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My friend and colleague Chip Conley runs more than a dozen hotels in San Francisco. His first hotel, the Phoenix, is in the one of the worst neighborhoods downtown. Chip got the hotel (it's really a motel) for next to nothing. He knew that it wasn't a hotel for everybody. In fact, no matter what he did to the Phoenix, hardly anyone would choose to stay there. Which is fine. Because "hardly anyone" can be quite enough if you've got a hotel with just a few dozen rooms. Chip redesinged the place. He painted it funky colors. Put hip style magazines in all the rooms. Had a cutting-edge artist paint the inside of the pool, and invited up-abd-coming rock-and-roll motel in the center of San Francisco. People looking for it found it.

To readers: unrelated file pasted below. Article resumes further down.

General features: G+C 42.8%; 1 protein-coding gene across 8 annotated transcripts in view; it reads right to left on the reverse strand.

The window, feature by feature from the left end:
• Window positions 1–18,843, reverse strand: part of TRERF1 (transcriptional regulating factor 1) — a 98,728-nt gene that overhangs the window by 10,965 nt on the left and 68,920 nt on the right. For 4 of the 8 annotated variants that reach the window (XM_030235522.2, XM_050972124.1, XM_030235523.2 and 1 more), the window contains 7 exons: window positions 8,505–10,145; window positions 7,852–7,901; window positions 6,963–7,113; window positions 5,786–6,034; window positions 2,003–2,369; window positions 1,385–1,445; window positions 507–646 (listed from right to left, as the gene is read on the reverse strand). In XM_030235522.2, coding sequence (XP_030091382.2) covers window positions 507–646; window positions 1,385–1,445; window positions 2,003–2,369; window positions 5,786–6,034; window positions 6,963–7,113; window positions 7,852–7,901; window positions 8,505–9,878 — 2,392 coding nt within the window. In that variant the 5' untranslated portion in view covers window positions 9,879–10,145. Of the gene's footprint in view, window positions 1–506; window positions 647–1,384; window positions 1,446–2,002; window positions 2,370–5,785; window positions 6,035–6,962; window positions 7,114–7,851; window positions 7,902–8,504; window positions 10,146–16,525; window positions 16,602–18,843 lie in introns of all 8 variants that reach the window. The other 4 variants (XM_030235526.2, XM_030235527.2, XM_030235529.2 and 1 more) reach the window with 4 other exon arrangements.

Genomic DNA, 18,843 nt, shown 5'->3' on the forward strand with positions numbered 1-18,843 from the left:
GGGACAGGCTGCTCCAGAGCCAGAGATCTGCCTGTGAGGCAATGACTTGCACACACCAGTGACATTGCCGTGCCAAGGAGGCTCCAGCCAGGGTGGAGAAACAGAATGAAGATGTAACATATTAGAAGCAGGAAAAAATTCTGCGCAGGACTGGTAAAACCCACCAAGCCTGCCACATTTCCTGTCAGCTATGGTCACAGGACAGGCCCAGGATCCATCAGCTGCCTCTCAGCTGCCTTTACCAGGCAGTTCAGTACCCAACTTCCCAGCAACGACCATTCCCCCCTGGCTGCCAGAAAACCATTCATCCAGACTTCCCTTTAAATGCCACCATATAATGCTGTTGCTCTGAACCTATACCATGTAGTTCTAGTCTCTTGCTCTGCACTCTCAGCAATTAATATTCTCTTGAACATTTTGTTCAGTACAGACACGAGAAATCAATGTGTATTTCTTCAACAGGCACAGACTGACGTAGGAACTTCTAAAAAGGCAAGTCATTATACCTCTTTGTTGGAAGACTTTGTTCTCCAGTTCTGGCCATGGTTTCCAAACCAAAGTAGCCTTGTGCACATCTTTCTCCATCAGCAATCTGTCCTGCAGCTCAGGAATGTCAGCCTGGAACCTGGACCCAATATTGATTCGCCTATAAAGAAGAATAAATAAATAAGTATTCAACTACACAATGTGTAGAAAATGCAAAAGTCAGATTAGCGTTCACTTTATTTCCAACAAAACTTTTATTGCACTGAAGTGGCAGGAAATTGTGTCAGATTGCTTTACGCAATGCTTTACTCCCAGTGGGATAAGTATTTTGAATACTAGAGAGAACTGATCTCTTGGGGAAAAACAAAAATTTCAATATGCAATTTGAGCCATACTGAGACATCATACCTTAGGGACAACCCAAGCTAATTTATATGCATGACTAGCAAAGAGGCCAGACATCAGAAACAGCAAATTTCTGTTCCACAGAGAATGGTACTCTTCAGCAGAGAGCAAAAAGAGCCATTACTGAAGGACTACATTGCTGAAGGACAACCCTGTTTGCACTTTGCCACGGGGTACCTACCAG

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Cow is worth repeating: Safe is risky.
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Remember, those ads reach two kinds of viewers:
The highly coveted innovators and adopters who will be bored by this mass-marketed product and decide to ignore it.
The early and late majority who are unlikely to listen to an ad for any new product, and are unlikely to buy it if they do.
*İnnovators & early adopters
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Lionel Pilane's dad was a French baker, and he inherited the family bakery when he was a young man. Rather than sitting still and tending to the fires, though, Lionel became obsessed with remarkable.